I will try to answer dcoop’s comments on my first post on AOSE. I think I’ve answered his points 1 and 2 in my previous post. Here I will try to ellaborate on his 3rd point, namely, why and how I feel that agents are a step forward from objects.
I don’t think that agents are a step forward from objects. I said in my first post that many authors have stated that agents are the new step beyond objects. But I am not one of them. As I explained in my first post on AOSE, I think that agents are better viewed as a pattern. Yes, GoF style. The agent pattern is useful when you need a software entity to behave in a highly autonomous way. Agent-orientation is not a paradigm, and definitely will not displace objects as mainstream design and programming approach.
Some years ago it was fashionable to discuss components. Many people threw themselves into long discussions on “what components are”. OOPSLA panels were held on this. Papers written. I cannot see any progress with regard to answering this question. Some people keep saying that components are beautified objects; others say that components are nothing to do with objects. I have my own ideas on this, but they didn’t come from any of the multiple contradicting, ill-defined, partial answers that I have read elsewhere.
Agents are in the same situation now.
The agent fad will pass in a few years and nobody will spend too much time wondering what agents are, or trying to build an agent-oriented programming language <kidding>in which you’ll have to send a message to a pixel agent to turn it blue</kidding>, or worrying about the agent-oriented paradigm. People will revert to writing software using real-life, proven, robust object-oriented approaches.
Or perhaps it will not. Perhaps agents are the next big thing, as structured programming and OO have been. I see this as extremely unlikely, but I am not going to commit the error of trying to predict the future. In any case, if some time agents become the next big thing, I bet it will take years to come. I would say decades.
Some people think that agents and objects must coexist in the same environment. That means that, in a sofware system we will have agents and also objects. Agents and objects will interact with each other. We will create agents for those pieces of software that need to behave in a highly autonomous, situated and rational fashion, and objects for everything else. Do you think this makes sense? I think it does. But this is not different from what we already have. You design blackboards, pipelines, commands, controllers, decorators for things that need to behave in a blackboardish, pipelineish, commandish, controllerish, decoratorish fashion, and objects for everything else. You need to realise that blackboards, pipelines, commands, controllers and decorators are just patterns, i.e. structures embodied by clusters of objects that are interrelated in a specific way and that play specific roles. Blackboards, pipelines, commands, controllers and decorators are abstractions that we, as software designers, think of, understand and create, but ultimately they are expressed to the computer as clusters of objects. Now try to apply the same to agents. It works!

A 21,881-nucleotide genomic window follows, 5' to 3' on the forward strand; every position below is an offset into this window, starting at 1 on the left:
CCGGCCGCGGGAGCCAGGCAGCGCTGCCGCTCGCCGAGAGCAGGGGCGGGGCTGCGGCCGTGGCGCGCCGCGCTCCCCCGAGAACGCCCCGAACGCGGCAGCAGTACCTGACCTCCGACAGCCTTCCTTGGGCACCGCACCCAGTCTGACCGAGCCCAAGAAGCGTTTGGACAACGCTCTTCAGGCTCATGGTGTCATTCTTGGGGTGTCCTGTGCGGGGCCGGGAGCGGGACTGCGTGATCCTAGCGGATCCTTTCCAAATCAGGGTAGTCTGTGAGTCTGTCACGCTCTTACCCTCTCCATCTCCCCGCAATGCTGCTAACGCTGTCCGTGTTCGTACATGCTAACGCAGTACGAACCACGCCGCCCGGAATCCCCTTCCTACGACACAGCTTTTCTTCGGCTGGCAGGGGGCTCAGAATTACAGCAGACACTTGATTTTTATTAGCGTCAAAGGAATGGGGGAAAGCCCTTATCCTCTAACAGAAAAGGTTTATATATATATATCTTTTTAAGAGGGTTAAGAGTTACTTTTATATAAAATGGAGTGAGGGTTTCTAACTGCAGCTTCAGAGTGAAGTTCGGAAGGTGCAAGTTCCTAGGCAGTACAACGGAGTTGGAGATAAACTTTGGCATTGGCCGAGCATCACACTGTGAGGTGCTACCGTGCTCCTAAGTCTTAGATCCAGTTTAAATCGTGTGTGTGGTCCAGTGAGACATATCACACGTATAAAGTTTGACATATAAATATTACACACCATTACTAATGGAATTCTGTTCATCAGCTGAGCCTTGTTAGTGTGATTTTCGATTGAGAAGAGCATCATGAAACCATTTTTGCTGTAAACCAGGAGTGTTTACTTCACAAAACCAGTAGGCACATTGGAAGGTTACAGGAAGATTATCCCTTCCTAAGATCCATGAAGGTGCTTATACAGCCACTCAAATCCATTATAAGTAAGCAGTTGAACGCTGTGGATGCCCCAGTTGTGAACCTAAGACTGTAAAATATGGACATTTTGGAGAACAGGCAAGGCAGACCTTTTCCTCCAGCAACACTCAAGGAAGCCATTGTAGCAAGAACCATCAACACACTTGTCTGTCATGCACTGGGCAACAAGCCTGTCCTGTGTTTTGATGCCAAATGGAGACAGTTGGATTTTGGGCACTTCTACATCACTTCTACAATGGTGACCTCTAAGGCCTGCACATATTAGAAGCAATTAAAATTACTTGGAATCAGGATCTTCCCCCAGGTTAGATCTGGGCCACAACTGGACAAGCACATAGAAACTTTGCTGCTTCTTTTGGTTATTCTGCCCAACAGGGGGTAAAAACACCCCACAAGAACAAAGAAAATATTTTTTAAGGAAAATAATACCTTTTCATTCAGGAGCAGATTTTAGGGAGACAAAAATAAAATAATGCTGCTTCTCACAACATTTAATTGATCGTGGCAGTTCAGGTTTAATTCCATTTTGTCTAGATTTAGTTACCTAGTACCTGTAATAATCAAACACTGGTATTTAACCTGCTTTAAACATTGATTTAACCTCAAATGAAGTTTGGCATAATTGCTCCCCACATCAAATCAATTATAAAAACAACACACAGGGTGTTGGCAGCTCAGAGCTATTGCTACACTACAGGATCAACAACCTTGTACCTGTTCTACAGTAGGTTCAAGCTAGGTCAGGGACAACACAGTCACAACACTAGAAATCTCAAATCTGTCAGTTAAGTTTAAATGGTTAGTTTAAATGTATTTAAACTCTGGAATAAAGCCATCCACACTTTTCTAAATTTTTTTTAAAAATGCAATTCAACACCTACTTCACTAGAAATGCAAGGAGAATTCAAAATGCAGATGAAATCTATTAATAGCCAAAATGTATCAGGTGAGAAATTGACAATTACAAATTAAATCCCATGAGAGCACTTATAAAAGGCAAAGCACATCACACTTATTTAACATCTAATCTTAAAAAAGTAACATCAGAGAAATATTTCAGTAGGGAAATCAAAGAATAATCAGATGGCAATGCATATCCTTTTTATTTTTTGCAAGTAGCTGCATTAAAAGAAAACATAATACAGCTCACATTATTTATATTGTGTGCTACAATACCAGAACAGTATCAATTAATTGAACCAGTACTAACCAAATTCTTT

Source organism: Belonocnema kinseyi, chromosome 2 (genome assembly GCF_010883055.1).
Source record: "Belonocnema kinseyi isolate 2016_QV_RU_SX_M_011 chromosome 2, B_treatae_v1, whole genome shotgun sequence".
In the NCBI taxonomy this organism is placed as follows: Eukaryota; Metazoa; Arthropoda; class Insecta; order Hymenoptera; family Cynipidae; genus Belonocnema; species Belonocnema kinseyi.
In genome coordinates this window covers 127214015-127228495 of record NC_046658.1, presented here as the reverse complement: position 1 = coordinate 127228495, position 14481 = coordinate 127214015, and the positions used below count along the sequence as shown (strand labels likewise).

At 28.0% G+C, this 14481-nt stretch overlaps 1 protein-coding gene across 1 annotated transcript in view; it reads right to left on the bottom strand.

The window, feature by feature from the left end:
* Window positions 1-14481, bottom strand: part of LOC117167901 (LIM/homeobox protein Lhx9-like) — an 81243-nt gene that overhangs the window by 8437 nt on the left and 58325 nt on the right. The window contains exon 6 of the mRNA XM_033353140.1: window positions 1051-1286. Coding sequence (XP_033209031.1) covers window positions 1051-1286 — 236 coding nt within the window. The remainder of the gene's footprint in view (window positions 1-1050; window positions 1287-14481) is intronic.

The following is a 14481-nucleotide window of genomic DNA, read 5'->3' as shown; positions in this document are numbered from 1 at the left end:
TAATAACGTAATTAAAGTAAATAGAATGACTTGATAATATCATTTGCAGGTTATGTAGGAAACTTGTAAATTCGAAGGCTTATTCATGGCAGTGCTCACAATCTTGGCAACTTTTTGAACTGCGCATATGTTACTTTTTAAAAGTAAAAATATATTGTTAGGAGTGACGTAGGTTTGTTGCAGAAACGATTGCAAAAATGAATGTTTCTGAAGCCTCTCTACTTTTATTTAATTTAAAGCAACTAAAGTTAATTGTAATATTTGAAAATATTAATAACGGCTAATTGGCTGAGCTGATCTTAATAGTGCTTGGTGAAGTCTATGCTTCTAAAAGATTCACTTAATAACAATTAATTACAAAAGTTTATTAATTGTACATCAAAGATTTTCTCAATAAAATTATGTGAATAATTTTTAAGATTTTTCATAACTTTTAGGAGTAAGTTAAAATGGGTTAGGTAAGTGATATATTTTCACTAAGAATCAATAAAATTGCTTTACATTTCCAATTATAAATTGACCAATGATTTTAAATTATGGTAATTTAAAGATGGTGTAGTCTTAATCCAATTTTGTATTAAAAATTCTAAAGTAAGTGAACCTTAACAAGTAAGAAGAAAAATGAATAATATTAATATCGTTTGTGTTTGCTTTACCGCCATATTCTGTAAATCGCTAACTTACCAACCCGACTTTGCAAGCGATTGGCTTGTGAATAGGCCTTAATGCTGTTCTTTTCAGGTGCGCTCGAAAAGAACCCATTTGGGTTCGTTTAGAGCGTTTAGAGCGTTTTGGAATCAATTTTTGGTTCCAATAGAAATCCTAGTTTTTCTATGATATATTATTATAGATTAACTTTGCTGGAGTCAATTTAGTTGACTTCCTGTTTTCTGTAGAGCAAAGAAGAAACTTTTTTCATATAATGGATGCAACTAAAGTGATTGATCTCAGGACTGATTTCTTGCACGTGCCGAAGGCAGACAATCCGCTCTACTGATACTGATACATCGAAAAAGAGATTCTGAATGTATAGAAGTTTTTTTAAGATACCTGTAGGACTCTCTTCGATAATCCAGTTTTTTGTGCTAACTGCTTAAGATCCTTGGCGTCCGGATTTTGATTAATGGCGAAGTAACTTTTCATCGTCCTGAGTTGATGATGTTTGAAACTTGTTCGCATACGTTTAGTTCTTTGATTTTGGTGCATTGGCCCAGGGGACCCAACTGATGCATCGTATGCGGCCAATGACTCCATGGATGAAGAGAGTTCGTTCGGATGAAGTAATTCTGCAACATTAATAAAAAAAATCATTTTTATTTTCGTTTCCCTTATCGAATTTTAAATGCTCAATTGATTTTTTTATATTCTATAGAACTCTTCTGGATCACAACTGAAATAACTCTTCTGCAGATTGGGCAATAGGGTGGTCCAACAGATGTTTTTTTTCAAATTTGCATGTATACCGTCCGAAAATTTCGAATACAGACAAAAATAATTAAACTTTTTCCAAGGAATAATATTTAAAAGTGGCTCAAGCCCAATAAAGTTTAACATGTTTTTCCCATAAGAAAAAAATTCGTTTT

I love playing the devil’s advocate, so I will argue at this point that objects are also composed of smaller things, namely variables and functions, and that these things are what the computer understands, so objects mean nothing to the computer, which only understands much more primitive constructs. Fair enough. If agents don’t exist but as patterns, then objects don’t exist either.
The difference is seamlessness and universality. We can use objects for high-level analysis, objects for design, objects for programming… Objects for business process reengineering, my god! Objects are universal. They are so simple that they can be used for very simple things (a pixel on screen is an object, and this works) and also for highly complex ones (a database server engine is an object). Aggregation and delegation allow this. Agents can’t do this. Agents are useful to model things at some levels, but we cannot conceive a software engineering environment in which we can seamlessly use agents to model any kind of thing regardless of its granularity and level of abstraction. Agents are not universal because they are more complex than objects. This makes them powerful, but also less flexible. In my view, this makes phrases such as “agent-oriented paradigm” or “agent-oriented software engineering” not very meaningful.
In summary: agents are fine as a niche technology. They are highly specialised constructs that are optimal for a few specific areas and useless for everything else. Just look at the examples in agent books or papers: they are always drawn from a few fields. They typically involve searching or some kind of distributed negotiation such as auctions. Nobody is trying to design an operating system using agents! Or a word processor! Or a payroll system! You can design little parts of these with agents, true, but not the whole thing. This is why agents are a niche technology.